Ionic liquids are molten salts at room temperature that are not flammable and have high thermal stability and good ionic conductivity. They are thus promising safer substitutes for the volatile organic-solvent-based electrolytes currently used in lithium-ion batteries7. The cations identified as being the most effective cations for ionic liquids destined for use in lithium-ion batteries are tetraalkylammonium, cyclic aliphatic quaternary ammonium and imidazolium7
Most recently, research is being conducted to produce these fluorine-free electrolytes from renewable sources8. A recent study prepared fluorine-free electrolytes using anions obtained from biomass and agricultural waste produced on a large scale; 2-furoic acid was produced from lignocellulosic biomass. It is hoped that such a process will contribute to the development of renewable electrolytes for batteries.
The structure of the lithium salt and electrolytes produced were characterized by nuclear magnetic resonance (NMR) spectroscopic analysis using a Bruker Ascend Aeon WB 400 spectrometer. NMR diffusion and relaxation measurements were obtained through pulsed gradient spin echo-NMR using a Bruker Avance III spectrometer. The attenuated total reflection Fourier transform infrared (ATR-FTIR) spectra of samples were recorded using a Bruker IFS 80v spectrometer equipped with a deuterated triglycine sulfate (DTGS) detector and diamond ATR accessory.
The electrolytes were found to have a Tonset higher than 568 K and acceptable ionic conductivities in a wide temperature range. The pulsed field gradient NMR analysis confirmed that the lithium ion interacted strongly with the carboxylate functionality in the electrolyte and diffused slower than other ions over the whole studied temperature range. The interaction of the lithium ion with the carboxylate group was also confirmed by NMR and Fourier transform infrared spectroscopy.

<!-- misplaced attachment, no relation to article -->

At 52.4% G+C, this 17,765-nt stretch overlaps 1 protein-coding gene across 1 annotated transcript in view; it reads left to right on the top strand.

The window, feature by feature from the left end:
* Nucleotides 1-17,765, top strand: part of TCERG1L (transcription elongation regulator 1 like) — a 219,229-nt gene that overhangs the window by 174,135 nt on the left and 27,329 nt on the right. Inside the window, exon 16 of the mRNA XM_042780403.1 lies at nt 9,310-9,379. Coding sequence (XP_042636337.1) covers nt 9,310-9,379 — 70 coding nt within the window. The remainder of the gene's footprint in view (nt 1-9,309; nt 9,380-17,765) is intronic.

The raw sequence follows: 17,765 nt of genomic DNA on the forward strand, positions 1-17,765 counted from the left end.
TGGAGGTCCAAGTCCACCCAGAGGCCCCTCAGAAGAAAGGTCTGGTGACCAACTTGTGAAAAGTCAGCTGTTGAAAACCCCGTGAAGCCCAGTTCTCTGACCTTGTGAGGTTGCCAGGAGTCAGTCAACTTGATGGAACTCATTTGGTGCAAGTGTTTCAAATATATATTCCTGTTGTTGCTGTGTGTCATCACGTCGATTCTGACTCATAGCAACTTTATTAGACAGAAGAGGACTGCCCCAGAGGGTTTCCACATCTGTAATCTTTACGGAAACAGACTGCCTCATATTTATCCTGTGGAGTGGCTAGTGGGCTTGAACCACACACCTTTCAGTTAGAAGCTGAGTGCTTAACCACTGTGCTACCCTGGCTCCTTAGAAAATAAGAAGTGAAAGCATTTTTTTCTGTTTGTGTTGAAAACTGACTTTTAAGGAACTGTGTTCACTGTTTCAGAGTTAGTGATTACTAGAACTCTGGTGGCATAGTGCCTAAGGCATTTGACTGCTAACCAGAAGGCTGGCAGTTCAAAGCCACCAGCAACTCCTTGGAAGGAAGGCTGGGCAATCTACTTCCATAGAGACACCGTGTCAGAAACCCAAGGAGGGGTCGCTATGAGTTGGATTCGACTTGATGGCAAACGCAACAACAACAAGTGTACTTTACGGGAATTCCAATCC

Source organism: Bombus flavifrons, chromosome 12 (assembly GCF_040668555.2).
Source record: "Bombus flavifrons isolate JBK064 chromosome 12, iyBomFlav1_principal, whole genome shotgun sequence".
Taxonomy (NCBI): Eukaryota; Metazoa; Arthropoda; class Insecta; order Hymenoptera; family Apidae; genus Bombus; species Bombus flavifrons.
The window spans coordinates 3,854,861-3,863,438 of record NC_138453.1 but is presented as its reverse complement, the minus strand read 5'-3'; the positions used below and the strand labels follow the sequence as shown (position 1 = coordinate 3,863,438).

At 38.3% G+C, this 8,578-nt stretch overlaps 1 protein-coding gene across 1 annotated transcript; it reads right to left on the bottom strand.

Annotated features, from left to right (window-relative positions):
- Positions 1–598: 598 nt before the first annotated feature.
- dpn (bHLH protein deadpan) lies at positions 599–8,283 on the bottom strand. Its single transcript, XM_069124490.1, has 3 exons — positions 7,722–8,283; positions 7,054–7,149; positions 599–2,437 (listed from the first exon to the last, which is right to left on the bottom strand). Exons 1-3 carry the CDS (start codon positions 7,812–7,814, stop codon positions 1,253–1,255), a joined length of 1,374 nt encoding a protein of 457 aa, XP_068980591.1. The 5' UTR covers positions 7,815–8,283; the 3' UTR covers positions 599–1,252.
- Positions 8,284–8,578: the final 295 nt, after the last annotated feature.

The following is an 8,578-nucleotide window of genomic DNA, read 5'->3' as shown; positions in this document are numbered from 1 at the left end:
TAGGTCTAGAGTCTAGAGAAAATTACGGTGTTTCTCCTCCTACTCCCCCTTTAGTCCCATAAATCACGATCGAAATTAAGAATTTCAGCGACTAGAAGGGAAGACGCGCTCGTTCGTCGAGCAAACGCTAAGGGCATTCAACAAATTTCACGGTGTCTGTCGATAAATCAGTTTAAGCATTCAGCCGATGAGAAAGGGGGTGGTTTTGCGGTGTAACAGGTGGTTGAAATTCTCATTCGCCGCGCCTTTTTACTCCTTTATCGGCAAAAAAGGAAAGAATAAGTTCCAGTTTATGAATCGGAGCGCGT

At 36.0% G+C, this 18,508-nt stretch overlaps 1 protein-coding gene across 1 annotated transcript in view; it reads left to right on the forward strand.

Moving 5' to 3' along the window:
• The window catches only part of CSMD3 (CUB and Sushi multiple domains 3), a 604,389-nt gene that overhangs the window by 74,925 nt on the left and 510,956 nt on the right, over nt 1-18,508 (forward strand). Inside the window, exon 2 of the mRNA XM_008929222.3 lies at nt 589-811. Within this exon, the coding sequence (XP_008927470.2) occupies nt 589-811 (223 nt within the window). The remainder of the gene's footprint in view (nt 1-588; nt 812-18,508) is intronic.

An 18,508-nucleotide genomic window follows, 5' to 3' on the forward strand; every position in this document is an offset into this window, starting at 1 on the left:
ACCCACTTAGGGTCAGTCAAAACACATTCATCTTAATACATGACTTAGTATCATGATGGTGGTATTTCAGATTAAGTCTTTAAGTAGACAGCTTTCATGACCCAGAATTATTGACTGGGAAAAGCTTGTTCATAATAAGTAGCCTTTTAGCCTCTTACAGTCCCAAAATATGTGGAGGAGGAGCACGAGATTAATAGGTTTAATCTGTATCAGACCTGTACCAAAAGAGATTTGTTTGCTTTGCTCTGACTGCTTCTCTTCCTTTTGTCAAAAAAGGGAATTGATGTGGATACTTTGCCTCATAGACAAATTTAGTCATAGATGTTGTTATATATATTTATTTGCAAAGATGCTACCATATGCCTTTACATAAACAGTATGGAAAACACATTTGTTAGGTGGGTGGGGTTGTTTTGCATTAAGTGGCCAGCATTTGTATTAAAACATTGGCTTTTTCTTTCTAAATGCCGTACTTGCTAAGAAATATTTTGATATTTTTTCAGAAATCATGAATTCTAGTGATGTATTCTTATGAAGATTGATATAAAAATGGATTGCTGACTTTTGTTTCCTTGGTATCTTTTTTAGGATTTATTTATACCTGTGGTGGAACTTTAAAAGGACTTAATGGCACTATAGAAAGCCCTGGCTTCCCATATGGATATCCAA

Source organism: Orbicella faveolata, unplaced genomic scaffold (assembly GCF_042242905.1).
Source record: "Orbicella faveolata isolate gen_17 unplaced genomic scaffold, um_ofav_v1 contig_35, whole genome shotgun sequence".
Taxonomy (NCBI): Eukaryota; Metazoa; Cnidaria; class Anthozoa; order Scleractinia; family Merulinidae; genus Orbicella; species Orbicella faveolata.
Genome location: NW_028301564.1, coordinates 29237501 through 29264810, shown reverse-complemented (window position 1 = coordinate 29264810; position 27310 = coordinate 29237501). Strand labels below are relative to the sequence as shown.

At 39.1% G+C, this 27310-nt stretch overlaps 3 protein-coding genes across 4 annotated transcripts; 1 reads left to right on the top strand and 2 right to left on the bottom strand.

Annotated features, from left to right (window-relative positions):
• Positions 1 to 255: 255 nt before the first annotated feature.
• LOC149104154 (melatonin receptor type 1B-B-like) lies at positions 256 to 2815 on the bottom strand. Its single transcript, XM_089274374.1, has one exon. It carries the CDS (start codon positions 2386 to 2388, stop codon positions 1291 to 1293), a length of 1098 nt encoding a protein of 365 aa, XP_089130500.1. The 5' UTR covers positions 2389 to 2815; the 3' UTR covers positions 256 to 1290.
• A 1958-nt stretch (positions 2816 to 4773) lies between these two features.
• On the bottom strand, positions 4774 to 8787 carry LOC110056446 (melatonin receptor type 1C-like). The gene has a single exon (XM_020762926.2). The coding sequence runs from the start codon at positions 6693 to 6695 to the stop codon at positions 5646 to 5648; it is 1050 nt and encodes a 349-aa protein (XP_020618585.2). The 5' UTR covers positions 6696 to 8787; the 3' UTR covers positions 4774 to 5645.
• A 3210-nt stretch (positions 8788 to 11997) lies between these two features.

The transference number of the lithium ions increased with increasing lithium salt concentration. Linear sweep voltammetry suggested lithium underpotential deposition and bulk reduction at temperatures above 313 K.
These data highlight the feasibility of developing thermally and electrochemically stable fluorine-free electrolytes in a cost-effective, environmentally friendly and sustainable process. It is hoped that this research marks the start of meeting the challenges associated with the safety, recyclability, accessibility, affordability and service life of lithium-ion batteries.
Bruker’s unparalled technology portfolio is used at various positions within the Li-Ion Battery supply and value chains. This includes NMR and FTIR spectrometers for novel electrolyte fomulations as described here. But it also spans from investigating the phenomenon of metallic Li deposition at anode materials which is called Li-plating. The key technology used there is Electron Paramagnetic Resonance or EPR2. Solid-State Magic Angle Spinning (MAS) NMR spectroscopy is used to understand ion-mobility during the charging and dis-charging processes of batteries. Finally, sensitivity enhanced cryogenically cooled CP-MAS probes can be used to identify and quantify valuable trace elements in the black mass produced during battery recycling processes. Novel recycling processes assisted by means of magnetic resonance analysis will be vital in applying circular economy concepts to the battery industry.